A wild accusation highlights a potent new symbol of national ambition.
Akbar Al Baker, the head of Qatar Airways, recently caused a stir with a very odd accusation. Singapore, he said,1 had plagiarized an unbuilt expanse of Hamad International Airport in Doha, his country's connecting point to global aviation, when it added a blockbuster new shopping complex to its own hub.
If the accusation had been about a train station or shopping mall, it wouldn't have made much of a fuss. Airports, though, are no longer mere transit nodes. Over the past few decades, countries throughout Asia and the Middle East have come to see them as tools for advancing their ambitions and expressing their national self-conceptions. In short order, they’ve become audacious sources of soft power.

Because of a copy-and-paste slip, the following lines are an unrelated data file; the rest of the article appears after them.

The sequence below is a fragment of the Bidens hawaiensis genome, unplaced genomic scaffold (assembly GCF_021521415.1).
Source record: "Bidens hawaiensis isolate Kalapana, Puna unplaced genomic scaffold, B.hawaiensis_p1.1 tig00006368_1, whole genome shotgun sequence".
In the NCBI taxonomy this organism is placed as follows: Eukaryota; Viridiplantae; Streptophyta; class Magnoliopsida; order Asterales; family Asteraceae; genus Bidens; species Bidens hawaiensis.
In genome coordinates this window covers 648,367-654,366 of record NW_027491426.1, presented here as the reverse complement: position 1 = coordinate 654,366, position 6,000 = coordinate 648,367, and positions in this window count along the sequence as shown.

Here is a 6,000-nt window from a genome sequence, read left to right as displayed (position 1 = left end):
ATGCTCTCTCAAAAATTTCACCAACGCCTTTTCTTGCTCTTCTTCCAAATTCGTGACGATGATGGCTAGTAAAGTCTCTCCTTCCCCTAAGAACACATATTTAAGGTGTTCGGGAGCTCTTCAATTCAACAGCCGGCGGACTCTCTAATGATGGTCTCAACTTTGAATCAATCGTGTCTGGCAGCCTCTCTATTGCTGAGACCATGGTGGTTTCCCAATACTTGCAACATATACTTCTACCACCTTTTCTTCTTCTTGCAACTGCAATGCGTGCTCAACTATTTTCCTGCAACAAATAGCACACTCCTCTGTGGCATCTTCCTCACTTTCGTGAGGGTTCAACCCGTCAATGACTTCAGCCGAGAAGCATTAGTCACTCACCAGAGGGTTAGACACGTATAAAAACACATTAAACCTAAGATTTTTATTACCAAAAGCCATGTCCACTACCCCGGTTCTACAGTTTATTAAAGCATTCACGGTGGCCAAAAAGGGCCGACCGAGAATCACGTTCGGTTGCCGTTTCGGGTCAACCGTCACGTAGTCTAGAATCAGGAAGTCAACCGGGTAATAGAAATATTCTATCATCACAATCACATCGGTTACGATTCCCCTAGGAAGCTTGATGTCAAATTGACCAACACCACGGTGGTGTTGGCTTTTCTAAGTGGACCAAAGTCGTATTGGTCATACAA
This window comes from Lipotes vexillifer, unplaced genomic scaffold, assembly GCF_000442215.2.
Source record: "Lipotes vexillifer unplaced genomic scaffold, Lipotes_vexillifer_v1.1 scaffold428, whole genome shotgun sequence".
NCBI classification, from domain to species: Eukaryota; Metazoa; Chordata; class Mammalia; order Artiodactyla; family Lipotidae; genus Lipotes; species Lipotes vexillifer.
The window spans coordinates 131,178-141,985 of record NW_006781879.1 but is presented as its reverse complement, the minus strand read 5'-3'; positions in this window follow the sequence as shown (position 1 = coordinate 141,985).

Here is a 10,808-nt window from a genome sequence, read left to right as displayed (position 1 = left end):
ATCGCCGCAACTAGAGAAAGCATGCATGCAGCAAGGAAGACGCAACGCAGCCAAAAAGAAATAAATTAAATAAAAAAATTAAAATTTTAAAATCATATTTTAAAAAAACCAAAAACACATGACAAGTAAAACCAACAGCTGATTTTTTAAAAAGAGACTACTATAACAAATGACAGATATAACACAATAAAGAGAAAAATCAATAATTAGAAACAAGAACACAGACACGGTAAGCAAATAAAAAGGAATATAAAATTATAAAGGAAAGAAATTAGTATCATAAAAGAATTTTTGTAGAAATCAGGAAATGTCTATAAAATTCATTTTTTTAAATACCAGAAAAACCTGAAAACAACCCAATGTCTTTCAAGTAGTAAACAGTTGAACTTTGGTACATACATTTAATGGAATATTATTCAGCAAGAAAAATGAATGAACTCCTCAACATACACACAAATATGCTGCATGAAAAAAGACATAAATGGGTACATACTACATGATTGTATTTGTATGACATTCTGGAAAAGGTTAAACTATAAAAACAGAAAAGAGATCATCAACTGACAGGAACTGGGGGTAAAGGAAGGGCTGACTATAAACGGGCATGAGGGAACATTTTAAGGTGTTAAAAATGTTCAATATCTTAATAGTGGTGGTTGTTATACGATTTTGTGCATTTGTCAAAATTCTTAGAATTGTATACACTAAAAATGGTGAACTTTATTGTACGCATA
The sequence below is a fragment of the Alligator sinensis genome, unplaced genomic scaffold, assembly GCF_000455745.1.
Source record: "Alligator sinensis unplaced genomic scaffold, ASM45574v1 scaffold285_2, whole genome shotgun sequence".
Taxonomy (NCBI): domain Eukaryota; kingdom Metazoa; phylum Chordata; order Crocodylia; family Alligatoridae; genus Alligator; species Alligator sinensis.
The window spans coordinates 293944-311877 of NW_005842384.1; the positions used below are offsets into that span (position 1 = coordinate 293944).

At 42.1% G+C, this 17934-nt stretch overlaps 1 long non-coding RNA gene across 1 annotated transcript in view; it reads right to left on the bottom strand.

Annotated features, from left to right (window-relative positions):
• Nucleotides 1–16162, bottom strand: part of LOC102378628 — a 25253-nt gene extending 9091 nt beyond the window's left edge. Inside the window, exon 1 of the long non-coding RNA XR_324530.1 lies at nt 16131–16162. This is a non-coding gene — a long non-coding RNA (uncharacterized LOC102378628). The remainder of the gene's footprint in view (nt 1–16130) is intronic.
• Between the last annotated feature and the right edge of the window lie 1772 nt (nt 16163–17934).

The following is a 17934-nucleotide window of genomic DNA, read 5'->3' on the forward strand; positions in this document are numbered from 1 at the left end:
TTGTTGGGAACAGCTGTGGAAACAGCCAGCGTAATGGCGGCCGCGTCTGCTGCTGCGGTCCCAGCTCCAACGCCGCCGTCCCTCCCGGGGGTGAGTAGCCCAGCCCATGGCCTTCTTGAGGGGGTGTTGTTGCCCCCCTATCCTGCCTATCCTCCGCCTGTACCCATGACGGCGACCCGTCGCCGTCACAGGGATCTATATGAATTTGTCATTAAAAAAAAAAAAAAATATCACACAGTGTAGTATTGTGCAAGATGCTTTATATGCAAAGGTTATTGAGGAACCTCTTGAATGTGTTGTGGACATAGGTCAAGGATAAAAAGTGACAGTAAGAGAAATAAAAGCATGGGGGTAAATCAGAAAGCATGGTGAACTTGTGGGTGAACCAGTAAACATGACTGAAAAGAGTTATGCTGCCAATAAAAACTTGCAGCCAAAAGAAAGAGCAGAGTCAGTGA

- 1. At first, he seemed to have a point. Hamad's planned garden-and-water design does bear a striking resemblance to a feature that Singapore Changi Airport opened in April. But it turned out to be purely coincidental: Singapore's design was drawn up in 2013 — a fact that its architect quickly pointed out.